Low-cost wire-electrospun sulfonated poly(ether ether ketone)/poly (vinylidene fluoride) blend membranes for hydrogen-bromine flow batteries

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Sanaz Abbasia, b, Antoni Forner-Cuencaa  Wiebrand Koutb, Kitty Nijmeijer a, c, Zandrie Borneman a, c, *
Membrane Materials and Processes, Department of Chemical Engineering and Chemistry, Eindhoven University of Technology, PO Box 513, 5600MB Eindhoven, the Netherlands
b Elestor B.V., 6827 AV Arnhem, the Netherlands
c Dutch Institute for Fundamental Energy Research (DIFFER), P.O. Box 6336, 5600 HH Eindhoven, the Netherlands
⁎ Corresponding author. Membrane Materials and Processes, Department of Chemical Engineering and Chemistry, Eindhoven University of Technology, P.O. Box 513, 5600 MB, Eindhoven, the Netherlands. E-mail address: (Z. Borneman).


Cost-effective dense membranes were developed by blending proton-conductive sulfonated poly(ether ether ketone) (SPEEK) with inert, mechanically stable poly(vinylidene fluoride) (PVDF) for hydrogen-bromine flow batteries (HBFBs). Wire-electrospinning followed by hot-pressing was employed to prepare dense membranes. Their properties and performance were compared to solution-cast membranes of similar composition and thickness. Electrospinning improved the ionic conductivity and bromine diffusion properties by providing interconnected ion-conductive SPEEK nanofiber pathways through a PVDF matrix. Relatively thin (~50–60 μm) electrospun membranes with a SPEEK/PVDF ratio (wt%/wt%) of 90/10 and 80/20 showed comparable Br3 − diffusion rates as the relatively thick and commercially available perfluorosulfonic acid (PFSA) membrane (~100 μm) at a 35%–42% lower proton conductivity. The latter can be attributed to the poorer ion conductivity of SPEEK compared to PFSA and the presence of PVDF. The HBFB single cell featured the best polarization behavior and ohmic area resistance with the electrospun membrane containing 80/20 (wt%/wt%) SPEEK/PVDF. However, the low thickness and insufficient chemical/mechanical stability of the ES 80/20 causes a rapid decay in the HBFB cycling performance. This study promotes a life-time comparison study between the low-cost wire- electrospun SPEEK/PVDF blend membranes (~€100 m− 2) and the typically used PFSA membranes (~€400 m− 2) for a long-term HBFB performance.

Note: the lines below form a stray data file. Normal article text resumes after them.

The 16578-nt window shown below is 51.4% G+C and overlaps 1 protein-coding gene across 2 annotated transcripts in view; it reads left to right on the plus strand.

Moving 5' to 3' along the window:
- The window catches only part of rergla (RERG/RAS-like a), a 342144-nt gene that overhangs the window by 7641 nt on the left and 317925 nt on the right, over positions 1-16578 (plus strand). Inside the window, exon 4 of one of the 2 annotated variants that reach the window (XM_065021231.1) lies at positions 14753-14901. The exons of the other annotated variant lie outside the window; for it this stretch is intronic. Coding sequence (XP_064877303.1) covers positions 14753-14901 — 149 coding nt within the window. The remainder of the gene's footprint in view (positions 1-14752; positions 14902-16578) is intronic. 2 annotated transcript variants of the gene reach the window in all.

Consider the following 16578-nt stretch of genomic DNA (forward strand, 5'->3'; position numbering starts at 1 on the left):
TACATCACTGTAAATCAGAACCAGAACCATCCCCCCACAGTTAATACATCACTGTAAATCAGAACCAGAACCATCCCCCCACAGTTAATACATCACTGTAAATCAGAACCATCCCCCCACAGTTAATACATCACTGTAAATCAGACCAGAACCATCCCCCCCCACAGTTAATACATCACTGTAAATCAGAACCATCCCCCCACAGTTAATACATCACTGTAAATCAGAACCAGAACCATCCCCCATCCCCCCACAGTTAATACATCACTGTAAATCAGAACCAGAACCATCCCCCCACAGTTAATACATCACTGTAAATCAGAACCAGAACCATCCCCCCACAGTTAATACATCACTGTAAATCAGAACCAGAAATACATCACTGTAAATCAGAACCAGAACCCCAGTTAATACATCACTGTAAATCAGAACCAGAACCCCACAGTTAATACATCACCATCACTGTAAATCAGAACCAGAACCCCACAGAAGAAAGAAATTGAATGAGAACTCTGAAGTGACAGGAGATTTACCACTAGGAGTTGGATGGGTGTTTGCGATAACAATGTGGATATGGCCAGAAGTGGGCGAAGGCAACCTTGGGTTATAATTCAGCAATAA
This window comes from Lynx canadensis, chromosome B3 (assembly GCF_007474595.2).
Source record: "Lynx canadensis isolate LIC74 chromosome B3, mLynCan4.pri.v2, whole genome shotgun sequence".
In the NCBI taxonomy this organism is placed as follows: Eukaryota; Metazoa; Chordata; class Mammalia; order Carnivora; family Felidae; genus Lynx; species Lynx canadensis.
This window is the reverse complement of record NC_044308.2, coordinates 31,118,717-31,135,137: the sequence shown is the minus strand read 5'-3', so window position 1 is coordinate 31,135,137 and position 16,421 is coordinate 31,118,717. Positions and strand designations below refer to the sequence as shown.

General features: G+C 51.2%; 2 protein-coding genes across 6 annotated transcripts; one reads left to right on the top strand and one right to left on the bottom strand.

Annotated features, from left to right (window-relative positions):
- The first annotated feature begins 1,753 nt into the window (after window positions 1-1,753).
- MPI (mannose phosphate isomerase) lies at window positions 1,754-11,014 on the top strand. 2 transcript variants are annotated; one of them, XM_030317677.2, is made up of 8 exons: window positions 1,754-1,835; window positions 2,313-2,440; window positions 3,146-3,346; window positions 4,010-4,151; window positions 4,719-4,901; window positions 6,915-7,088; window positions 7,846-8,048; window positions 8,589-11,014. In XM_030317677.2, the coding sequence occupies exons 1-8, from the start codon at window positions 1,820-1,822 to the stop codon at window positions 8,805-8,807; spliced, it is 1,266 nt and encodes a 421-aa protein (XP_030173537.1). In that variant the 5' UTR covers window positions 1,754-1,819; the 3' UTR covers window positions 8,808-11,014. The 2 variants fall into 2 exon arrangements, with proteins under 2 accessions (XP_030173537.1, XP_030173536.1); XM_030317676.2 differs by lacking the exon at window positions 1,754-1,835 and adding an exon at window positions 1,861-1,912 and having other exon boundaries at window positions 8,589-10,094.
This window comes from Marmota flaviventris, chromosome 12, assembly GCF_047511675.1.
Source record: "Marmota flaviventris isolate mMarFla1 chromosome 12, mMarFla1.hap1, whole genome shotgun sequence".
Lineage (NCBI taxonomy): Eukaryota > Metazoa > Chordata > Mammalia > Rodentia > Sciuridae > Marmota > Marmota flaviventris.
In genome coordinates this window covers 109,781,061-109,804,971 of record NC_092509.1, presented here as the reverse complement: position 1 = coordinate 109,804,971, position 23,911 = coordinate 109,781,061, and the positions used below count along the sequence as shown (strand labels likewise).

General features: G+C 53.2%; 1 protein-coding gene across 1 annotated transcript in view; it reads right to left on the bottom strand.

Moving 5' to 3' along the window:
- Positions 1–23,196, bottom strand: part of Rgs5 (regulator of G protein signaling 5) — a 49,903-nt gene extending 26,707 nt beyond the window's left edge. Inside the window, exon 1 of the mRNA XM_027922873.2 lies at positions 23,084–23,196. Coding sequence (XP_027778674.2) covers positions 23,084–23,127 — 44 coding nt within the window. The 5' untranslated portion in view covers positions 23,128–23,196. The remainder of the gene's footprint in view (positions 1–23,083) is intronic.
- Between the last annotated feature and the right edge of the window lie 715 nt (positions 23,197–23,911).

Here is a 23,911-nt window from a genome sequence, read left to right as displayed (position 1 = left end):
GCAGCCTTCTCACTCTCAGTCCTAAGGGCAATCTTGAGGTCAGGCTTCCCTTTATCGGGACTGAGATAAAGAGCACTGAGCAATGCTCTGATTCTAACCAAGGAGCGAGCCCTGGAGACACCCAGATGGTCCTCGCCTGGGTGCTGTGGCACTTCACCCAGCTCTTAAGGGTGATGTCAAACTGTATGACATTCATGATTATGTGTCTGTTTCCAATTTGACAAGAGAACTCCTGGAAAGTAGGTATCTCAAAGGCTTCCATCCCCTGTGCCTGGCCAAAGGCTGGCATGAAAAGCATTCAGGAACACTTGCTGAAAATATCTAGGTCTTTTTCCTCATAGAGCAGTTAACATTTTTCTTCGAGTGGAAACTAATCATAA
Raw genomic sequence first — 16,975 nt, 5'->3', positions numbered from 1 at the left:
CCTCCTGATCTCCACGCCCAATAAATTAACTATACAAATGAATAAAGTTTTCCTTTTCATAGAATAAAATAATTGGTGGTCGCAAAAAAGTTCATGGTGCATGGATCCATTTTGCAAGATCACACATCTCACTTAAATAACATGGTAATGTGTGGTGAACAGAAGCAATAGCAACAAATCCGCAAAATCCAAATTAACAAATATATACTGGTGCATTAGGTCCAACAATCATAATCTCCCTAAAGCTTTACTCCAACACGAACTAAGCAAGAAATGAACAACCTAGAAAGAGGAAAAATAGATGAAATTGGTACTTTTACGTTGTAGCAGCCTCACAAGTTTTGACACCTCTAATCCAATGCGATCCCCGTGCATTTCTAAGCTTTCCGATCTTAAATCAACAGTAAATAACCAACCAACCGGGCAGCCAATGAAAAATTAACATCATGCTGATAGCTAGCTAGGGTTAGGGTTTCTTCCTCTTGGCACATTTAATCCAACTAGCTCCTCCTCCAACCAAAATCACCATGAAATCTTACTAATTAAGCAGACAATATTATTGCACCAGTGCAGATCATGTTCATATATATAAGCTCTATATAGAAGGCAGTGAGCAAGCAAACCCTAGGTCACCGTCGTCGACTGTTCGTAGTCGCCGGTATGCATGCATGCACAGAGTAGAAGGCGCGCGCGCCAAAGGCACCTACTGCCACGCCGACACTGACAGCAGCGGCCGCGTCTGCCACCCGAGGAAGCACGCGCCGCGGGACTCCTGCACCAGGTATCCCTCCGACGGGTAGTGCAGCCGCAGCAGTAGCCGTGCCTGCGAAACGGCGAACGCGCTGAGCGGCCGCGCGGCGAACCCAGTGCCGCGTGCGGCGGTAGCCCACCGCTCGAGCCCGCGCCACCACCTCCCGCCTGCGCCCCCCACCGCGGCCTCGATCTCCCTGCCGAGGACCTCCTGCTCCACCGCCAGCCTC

State-of-the-art membranes for hydrogen-bromine flow batteries: The mechanisms for proton and bromide-species transports

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Yohanes Antonius Hugo1, Wiebrand Kout1, Kitty Nijmeijer2

1Elestor B.V., Arnhem 6812 AR, the Netherlands
2Membrane Science & Technology Group, Department of Chemical Engineering,
Eindhoven University of Technology, Eindhoven 5600 MB, the Netherlands


In a hydrogen-bromine flow battery (FB), the membrane characteristics determine the intrinsic resistance and crossover rate of bromide species and water. The crossover issue (from the bromine side to the hydrogen side) affects the performance and lifetime of hydrogen-bromine FBs because the bromide species deactivate the platinum catalyst and the liquid floods the electrode, which makes it inaccessible for the hydrogen [1].

The effect of cations on the proton transport of PFSA membranes used in hydrogen-bromine flow batteries: observations and mitigation solutions.

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Natalia Mazur1*, Yohanes Antonius Hugo1,, Wiebrand Kout1, Friso Sikkema1, Ran Elazari2, Ronny Costi2
1 Elestor B.V., Arnhem 6812 AR, The Netherlands
2 ICL Industrial Products R&D, Beer Sheva, Israel


In search for cheap, high capacity energy storage, hydrogen-bromine flow batteries (HBFBs) are emerging as strong contenders [1], however, the volatility of the electrolyte and the associated risks must be managed. Bromine complexing agents (BCAs) are used as additives to the electrolyte, which have the ability to capture Br-ions and Br2 thus decreasing the bromine vapour pressure [1]. The BCA-HBr-Br2 complex separates as a high density oily layer.